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Sala Stampa

Audience with a delegation from the “International Network of Societies for Catholic Theology” (INSeCT), 10.05.2024

This morning, the Holy Father Francis received in audience a delegation from the International Network of Societies for Catholic Theology (INSeCT).

The following are the Pope’s words of greeting to those present:


Greeting of the Holy Father

Dear brothers and sisters, good morning!

I am pleased to meet with you, the theologians belonging to the “International Network of Societies for Catholic Theology”. Thank you for the interdisciplinary work that you carry out through research projects and congresses, and by your encouragement of ecumenism and dialogue with other religions and worldviews.

Theology is indeed a significant and necessary ecclesial ministry. In the first place, because it is part of our Catholic faith to explain the reason for our hope to all those who ask (cf. 1 Pet 3:15). And we know that hope is not an emotion or a feeling, but the very person of Jesus, who is himself “the way, and the truth and the life” (Jn 14:6).

Theology is also important because of the epochal changes that we are experiencing in our increasingly multi-ethnic and mobile societies marked by the interconnectedness of different peoples, languages and cultural backgrounds. These changes need to be critically assessed in an effort to help build a future of peace, solidarity and universal brotherhood (cf. Fratelli Tutti), to say nothing of care for our common home (cf. Laudato si’).

We also need theology because the challenges posed by progress in science and technology – we need think only of artificial intelligence – are presently forcing us to work towards a common understanding of what it means to be human, what is worthy of our nature as human beings, what aspect of our humanity is irreducible because it is divine, that is, made in the image and likeness of God in Christ. Here, theology must be able to serve as a companion to the sciences and other critical disciplines, offering its specific sapiential contribution to ensuring that different cultures do not clash but become, in dialogue, symphonic.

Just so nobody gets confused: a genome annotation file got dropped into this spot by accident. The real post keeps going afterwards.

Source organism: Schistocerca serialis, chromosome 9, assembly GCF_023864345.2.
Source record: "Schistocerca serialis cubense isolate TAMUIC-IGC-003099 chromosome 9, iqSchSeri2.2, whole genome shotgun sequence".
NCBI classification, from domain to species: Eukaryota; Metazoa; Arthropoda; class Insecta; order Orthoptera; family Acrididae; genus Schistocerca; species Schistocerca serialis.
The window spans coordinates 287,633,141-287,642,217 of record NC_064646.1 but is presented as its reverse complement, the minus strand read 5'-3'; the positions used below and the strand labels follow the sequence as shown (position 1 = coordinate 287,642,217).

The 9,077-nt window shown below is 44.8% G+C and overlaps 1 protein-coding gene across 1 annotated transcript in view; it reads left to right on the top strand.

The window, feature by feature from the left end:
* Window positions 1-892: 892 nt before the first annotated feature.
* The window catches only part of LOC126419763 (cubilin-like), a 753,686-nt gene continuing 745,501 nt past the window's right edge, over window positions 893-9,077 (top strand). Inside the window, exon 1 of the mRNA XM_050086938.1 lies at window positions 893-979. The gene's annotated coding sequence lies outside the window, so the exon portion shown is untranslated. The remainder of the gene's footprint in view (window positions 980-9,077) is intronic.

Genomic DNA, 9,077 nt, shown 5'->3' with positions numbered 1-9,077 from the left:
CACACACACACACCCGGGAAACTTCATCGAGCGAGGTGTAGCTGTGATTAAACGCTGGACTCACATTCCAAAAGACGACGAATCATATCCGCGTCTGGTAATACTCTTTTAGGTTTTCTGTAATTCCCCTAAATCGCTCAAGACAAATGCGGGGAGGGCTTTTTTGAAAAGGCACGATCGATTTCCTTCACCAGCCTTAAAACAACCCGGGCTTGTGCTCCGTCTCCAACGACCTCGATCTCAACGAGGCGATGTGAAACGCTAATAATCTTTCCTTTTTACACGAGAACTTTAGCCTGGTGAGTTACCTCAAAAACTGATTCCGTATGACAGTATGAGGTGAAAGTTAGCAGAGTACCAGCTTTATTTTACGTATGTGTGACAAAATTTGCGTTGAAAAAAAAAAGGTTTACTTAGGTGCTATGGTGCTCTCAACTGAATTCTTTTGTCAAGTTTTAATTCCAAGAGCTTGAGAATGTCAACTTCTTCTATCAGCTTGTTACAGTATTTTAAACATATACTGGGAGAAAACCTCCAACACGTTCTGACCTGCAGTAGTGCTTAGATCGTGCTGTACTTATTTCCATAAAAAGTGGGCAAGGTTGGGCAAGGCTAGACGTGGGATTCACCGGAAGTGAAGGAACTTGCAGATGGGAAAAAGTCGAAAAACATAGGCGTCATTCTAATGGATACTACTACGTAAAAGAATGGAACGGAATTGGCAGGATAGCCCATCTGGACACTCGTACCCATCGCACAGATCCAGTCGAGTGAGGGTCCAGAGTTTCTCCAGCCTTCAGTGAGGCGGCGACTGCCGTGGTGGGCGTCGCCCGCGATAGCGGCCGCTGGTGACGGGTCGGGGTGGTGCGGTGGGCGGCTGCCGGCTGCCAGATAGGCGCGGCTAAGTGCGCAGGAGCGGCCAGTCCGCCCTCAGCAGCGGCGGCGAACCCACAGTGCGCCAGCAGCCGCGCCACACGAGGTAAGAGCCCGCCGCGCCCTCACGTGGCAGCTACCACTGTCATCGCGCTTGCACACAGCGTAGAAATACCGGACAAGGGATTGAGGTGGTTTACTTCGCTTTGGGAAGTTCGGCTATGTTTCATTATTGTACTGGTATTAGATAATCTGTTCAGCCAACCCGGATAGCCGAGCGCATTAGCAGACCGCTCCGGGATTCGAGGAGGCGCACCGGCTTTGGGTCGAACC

In this light, dear friends, I would like to point to three guidelines for theology: creative fidelity to tradition, a cross-disciplinary approach and collegiality (cf. Address to the International Theological Commission, 4 November 2022). These are the essential “ingredients” of the vocation of Catholic theologians in the heart of the Church. For theologians, are like the scouting party sent by Joshua to explore the land of Canaan: they are charged with finding the right paths towards the inculturation of the faith.

As we all know, Tradition is living. Consequently, it must increase and incarnate the Gospel in every land and in all cultures. The Gospel proclaims the event of Jesus, who died and rose again, and is wisdom for the life of all peoples. Theology is the discipline that deals with human existence; its light must enter the fabric of every reality investigated by the sciences. A cross-disciplinary approach is not, therefore, a fad of the moment, but an intrinsic demand of theological science, which is called to “listen” to discoveries made in other fields of knowledge in order to deepen our understanding of the doctrines of faith, while at the same time offering Christian wisdom for a human development of the sciences. The responsibility for this arduous task necessarily calls for collegiality and synodality in the work of research.

In a particular way, this service cannot be carried out without a recovery of the sapiential character of theology, as I noted in the Apostolic Letter Ad Theologiam Promovendam. Benedict XVI rightly asked all sciences to widen the boundaries of scientific rationality in a sapiential sense. This widening also needs to take place in theology, so that it can be a discipline critical for the life of every human being and the entire People of God, uniting science and virtue, critical reasoning and love. Catholic faith is a faith that works through charity: otherwise it is a dead faith (cf. Jas 2:26). A sapiential theology is thus a theology of love, because “whoever does not love does not know God, for God is love” (1 Jn 4:8).

Dear brothers and sisters, I thank you for your visit and I offer my prayerful good wishes for your work. I give you my blessing and I ask you, please, to remember me in your prayers.